Tillie Pierce: Teen Eyewitness to the Battle of Gettysburg is an extraordinary story of one teen’s courage and determination as a bloody battle rages all around her.

Although there is no way to escape the long descriptive passages about the battle, the players and the strategic importance of the town of Gettysburg, Ms. Anderson manages to keep tedium at bay by cleverly weaving in portions of Tillie’s harrowing first-hand accounts to the violence and devastation.

The illustrations—many by well-known Civil War photographer Matthew Brady—are a mixture of real-life photos, sketches, and paintings, and include pictures of war horses, amputation instruments, and even unburied bodies on the Civil War battlefield.

Although no target age is specified for this book, the subject matter, passage length, vocabulary, and factual foundation of the story suggest that the book may be better suited for older audiences, perhaps middle grade to young adult.

This story will fare well in Social Studies, Citizenship, and History classes, is a perfect choice for biography papers during Women’s History Month, and may even be used for advanced independent readers.

Long Description: 

“. . . an extraordinary story of one teen’s courage and determination as a bloody battle rages all around her.”

There have been so many books written about the Civil War it seems unlikely that another account could breathe new life upon the subject, yet author Tanya Anderson does just that in her new nonfiction historical, Tillie Pierce: Teen Eyewitness to the Battle of Gettysburg.

Tillie is a typical 15 year old living in the bustling town of Gettysburg, a “crossroads town” that travelers must pass through to get to bigger and more exciting cities.

Tillie passes tranquil, often uneventful days as a mid-1800s teen, sewing, cooking, and cleaning house, and even her school subjects center around what she considers mundane disciplines like needlecraft and etiquette.

Her first taste of excitement occurs when wild rumors circulate that war is coming and bringing with it unruly Rebel soldiers who steal horses and cattle, destroy homes and buildings, confiscate food, and carry off property that is not theirs.

Suddenly, Gettysburg is not the same. The younger men run off to join the army, leaving the elderly male residents to arm themselves with the only things they can find to fight the Confederates: axes, pitch forks and rusty guns.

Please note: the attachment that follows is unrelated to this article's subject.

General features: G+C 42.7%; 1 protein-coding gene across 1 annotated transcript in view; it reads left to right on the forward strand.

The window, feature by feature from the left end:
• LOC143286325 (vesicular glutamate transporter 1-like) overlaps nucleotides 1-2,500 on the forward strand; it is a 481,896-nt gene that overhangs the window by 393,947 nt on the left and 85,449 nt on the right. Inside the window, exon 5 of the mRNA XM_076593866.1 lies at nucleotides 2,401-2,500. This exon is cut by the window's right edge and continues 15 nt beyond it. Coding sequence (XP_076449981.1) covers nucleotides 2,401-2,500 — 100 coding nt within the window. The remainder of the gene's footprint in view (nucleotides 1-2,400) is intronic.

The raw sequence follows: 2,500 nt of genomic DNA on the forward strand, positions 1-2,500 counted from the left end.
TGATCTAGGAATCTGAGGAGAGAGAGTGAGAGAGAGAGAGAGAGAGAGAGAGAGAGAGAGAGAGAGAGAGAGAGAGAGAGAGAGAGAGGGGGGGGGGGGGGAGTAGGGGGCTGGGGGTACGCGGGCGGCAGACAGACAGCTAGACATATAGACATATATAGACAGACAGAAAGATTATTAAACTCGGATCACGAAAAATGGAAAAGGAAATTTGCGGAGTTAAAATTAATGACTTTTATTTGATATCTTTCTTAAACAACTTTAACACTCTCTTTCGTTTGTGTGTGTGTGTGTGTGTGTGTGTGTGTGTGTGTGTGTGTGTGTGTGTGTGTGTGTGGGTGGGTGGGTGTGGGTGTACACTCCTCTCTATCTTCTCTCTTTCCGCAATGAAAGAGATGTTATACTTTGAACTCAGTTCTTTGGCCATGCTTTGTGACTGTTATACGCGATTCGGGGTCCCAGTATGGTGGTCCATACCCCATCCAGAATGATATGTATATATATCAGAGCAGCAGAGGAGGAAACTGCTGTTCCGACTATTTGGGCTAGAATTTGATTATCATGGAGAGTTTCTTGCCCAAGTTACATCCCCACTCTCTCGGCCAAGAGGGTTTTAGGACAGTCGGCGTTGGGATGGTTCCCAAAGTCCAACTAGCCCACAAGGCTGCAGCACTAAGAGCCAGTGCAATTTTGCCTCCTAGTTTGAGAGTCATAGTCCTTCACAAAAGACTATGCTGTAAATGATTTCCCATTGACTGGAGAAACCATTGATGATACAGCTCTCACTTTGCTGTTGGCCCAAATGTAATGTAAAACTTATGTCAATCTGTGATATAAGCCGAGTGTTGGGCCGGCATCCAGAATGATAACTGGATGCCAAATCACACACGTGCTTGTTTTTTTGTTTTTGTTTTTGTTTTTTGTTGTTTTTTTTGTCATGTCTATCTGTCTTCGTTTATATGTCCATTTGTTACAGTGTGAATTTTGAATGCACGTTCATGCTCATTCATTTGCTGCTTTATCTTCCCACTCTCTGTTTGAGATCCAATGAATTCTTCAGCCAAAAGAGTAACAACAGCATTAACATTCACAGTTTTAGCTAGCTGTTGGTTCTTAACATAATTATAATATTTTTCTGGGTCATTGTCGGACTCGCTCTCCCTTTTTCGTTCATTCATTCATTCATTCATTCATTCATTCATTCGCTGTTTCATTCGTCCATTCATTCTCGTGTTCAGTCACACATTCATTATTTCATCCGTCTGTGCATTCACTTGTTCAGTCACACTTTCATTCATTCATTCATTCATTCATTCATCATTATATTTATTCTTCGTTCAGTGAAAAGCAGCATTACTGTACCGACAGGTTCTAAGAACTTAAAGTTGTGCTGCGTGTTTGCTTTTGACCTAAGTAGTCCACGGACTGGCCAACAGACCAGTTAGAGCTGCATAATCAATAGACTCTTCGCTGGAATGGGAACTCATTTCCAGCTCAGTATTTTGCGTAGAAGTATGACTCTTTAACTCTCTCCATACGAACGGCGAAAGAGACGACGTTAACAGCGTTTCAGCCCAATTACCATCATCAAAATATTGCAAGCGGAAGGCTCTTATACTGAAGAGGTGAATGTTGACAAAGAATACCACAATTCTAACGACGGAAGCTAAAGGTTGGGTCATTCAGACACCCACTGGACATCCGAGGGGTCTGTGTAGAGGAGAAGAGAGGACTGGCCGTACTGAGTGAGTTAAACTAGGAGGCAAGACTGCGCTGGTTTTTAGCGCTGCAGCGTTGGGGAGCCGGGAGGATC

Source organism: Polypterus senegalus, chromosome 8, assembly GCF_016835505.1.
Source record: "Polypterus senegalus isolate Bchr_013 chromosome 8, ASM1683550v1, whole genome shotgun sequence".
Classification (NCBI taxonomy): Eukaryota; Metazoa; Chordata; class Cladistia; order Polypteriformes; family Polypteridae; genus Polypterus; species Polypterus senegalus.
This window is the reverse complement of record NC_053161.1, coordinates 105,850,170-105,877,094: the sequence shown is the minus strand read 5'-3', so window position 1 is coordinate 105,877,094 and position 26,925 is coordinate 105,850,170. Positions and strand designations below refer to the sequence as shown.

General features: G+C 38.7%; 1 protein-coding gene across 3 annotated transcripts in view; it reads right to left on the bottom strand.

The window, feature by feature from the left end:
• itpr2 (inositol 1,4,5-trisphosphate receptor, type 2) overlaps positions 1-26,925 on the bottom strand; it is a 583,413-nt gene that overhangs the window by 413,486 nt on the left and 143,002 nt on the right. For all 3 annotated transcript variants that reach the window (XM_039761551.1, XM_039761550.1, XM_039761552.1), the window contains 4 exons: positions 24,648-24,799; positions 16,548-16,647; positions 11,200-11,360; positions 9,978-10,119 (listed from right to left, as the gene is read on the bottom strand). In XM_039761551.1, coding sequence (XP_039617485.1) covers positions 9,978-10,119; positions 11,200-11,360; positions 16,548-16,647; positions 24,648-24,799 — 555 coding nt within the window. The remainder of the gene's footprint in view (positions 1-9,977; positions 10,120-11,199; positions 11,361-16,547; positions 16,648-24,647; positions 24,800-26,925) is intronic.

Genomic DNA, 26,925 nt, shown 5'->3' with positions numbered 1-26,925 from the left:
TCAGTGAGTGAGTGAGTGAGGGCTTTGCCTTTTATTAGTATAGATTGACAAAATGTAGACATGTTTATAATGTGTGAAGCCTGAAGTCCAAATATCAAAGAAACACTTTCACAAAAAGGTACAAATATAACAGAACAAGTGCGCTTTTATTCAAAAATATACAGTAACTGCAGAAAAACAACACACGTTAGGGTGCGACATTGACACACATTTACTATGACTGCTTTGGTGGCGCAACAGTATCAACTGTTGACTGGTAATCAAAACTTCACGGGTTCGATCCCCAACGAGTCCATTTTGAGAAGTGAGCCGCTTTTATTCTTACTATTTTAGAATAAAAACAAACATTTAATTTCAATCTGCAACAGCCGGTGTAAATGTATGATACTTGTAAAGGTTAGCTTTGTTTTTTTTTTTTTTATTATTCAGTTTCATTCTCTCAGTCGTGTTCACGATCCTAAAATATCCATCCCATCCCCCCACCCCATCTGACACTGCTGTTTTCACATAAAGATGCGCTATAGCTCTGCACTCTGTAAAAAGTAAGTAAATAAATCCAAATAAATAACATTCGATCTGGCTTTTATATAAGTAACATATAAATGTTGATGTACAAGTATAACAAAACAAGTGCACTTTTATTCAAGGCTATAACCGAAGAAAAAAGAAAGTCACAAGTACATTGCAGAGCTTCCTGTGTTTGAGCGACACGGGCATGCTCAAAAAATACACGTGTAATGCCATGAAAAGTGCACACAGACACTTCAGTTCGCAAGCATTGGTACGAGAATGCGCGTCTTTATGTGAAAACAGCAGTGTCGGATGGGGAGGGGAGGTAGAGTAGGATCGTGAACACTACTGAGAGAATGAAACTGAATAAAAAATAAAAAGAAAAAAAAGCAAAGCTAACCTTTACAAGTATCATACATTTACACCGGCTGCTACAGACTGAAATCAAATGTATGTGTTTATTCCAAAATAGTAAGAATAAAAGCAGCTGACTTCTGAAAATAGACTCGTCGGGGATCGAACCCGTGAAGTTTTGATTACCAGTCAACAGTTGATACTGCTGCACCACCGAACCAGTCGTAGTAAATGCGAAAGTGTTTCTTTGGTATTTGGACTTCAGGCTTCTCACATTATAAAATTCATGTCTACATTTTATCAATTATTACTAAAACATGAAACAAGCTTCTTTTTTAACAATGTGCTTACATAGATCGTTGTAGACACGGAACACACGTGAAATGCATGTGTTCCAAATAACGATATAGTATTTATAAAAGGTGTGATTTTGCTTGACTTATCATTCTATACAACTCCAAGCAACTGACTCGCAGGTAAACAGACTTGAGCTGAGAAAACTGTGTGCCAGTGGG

Unfortunately, nothing can prepare the townspeople for the first wave of Confederates that flood in, raiding homes and churches and cursing shamefully before they move on. The dust has hardly settled before tens of thousands of Union soldiers march through town after them, and it is only then that Tillie realizes Gettysburg is right in the middle of the fighting.

As shells and bombs explode around them, Tillie, her nextdoor neighbor, and the neighbor’s daughters flee on foot to a home in the country where they believe they will be safer. They run through mud, dodge speeding horse-and-buggy ambulances, and watch as men are tossed high into the air by exploding cannon balls.

Just like a page out of Gone with the Wind, Tillie Pierce sees screaming, crying, and dying soldiers in the yard, piled into the barn, and overflowing in the house. And though she is almost paralyzed with fear, she finds herself talking with them and offering comfort as she and the others wait for the awful war to end.

Tillie Pierce: Teen Eyewitness to the Battle of Gettysburg is an extraordinary story of one teen’s courage and determination as a bloody battle rages all around her.

Although there is no way to escape the long descriptive passages about the battle, the players and the strategic importance of the town of Gettysburg, Ms. Anderson manages to keep tedium at bay by cleverly weaving in portions of Tillie’s harrowing first-hand accounts to the violence and devastation.

The illustrations—many by well-known Civil War photographer Matthew Brady—are a mixture of real-life photos, sketches, and paintings, and include pictures of war horses, amputation instruments, and even unburied bodies on the Civil War battlefield.

Although no target age is specified for this book, the subject matter, passage length, vocabulary, and factual foundation of the story suggest that the book may be better suited for older audiences, perhaps middle grade to young adult.

This story will fare well in Social Studies, Citizenship, and History classes, is a perfect choice for biography papers during Women’s History Month, and may even be used for advanced independent readers.